Lots of businesses have had very little time to prepare for the impact, with business continuity plans not including the scenario. Crisis management now revolves around abandoning budgets completely and cutting expenses wherever possible just to try to stay afloat.

Unfortunately, this means that every expenditure and every budget from major functions are being scrutinized, cut down, or removed completely.

Moving away from reacting

This approach is to be expected as businesses have had no other choice but to go for what many would describe as a knee-jerk reaction to COVID-19.

But now, in the middle of the crisis, businesses need to make time to move away from the reactive approach and work on long-term pandemic mitigation strategies if they want to stay viable.

Pivoting quickly is the name of the game and that includes reevaluating expenditures, impact, and short or long-term goals amidst this novel crisis.

Getting the priorities straight

The number one priority is to keep the business viable. For most, this means accelerating the digital transformation, enabling employees to work from home and offering services online.

As an IT and cyber professional, you’ll need a way to show the board the impact the COVID-19 crisis has on business technology, how it affects employees, the impact of downtime, new regulations, and how your solutions can help mitigate negative effects.

You need a way to make it abundantly clear what parts of the IT budget are needed for keeping all essential services and functions and making a move towards digitization and business functions.

For all of this to be justifiable in times when boards have taken a cutthroat stance towards most expenditures, you need to quantify everything single IT expense right now.

Remember, the board is now looking to take away anything they deem unnecessary, so don’t go for any type of “nice to have” things in the IT budget – you need to rebuild the budget according to the current crisis and make a good case for the crucial “staying in business” expenses right now.

Boardish helps you rebuild your IT budget

As a tool that can quantify different cyber and technological events and regulatory changes, Boardish helps you present what really matters to the board right now – solutions that will keep the business running throughout the crisis and which options will mitigate the impact on the business the most.

With most employees staying home, the business will need a robust platform that will enable them to connect from home and work efficiently, but at the same time mitigate any risk of cyberattacks when connecting this way.

Maybe the organization is not ready to implement such a system now, but the alternative – not working for a while – is actually worse than they think, or is it? You can quantify whether it’s better to ‘hibernate’ or ‘push forward’ using financial figures.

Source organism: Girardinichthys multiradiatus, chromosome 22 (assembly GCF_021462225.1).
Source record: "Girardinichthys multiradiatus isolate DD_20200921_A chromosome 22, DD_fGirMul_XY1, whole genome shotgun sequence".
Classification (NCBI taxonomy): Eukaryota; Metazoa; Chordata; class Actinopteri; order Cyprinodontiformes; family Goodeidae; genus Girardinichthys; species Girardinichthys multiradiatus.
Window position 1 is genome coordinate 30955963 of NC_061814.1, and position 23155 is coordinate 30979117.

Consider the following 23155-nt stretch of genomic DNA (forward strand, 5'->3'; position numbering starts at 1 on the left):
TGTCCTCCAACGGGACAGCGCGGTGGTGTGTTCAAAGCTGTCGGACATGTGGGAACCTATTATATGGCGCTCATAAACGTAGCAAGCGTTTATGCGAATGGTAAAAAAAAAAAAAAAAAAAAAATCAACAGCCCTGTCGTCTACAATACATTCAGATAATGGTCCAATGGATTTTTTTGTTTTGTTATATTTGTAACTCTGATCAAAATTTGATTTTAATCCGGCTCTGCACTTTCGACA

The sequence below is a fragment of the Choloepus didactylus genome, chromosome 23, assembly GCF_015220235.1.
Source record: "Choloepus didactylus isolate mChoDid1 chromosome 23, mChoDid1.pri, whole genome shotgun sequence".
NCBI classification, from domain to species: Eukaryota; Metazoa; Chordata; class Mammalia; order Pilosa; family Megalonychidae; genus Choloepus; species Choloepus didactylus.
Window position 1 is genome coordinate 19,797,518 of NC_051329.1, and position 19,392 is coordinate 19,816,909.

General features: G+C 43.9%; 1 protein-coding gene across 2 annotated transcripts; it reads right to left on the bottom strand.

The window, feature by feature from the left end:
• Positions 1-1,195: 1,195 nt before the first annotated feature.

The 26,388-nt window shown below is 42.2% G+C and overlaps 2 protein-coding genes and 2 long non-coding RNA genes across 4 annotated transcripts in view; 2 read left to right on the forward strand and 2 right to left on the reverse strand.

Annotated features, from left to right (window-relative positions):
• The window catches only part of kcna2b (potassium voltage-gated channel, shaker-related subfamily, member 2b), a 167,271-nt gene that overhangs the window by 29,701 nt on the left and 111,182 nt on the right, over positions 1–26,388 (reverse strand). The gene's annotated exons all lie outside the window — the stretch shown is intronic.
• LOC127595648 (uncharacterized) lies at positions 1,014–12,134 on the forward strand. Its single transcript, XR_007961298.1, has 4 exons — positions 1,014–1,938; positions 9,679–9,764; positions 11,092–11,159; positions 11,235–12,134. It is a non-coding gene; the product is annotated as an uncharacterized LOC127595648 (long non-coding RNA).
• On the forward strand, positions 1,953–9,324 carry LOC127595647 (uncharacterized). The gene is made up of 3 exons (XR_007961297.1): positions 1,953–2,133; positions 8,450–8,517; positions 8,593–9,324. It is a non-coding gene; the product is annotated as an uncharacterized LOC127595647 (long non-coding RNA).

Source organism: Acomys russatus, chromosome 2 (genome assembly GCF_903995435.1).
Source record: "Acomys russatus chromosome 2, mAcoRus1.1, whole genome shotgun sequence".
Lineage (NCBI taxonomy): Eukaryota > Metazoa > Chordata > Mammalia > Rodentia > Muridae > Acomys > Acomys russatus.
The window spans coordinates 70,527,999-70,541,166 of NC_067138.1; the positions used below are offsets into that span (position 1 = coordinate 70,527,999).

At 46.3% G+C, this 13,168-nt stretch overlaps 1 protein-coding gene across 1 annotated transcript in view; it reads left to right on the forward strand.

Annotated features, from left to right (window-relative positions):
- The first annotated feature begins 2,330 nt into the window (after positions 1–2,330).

With Boardish, you can show the board the impact on the bottom line in case employees can’t work from home at all, versus working from home with different platforms and solutions that can help keep the operations running.

While implementation in the middle of the crisis sounds like something the board would never agree to, with the numbers for your specific business to back you up, you can show them that stopping operations or even letting people go will cost them more in the long run can make it harder after the crisis is over.

With real figures to back you up, you’ll be able to make a solid case in front of the board and ensure your IT budget can support the business and operations through these uncertain times.

Boardish started as and always will be an IT budgeting tool that helps gain immediate clarity. Rebuilding the budget is much easier when you can quantify everything and speak in financial figures instead of just labelling risk as low, mid or high.

White label BI

Start Rebuilding Today

We’re well aware that right now you can’t invest in anything that’s not considered absolutely crucial to keeping the business running.

Because of that, you can use all of the Boardish features for free for the next 2 months during the COVID-19 pandemic, in order to get the clarity you need.

It’s time to put these new risks into actual numbers and bridge that communications gap with the board.

Rebuild your IT budget

And explain essentials vs non-essentials to decision-makers

Making Sense of AI Cybersecurity Data for Enterprises

Making Sense of AI Cybersecurity Data for Enterprises

Making Sense of AI Cybersecurity Data for Enterprises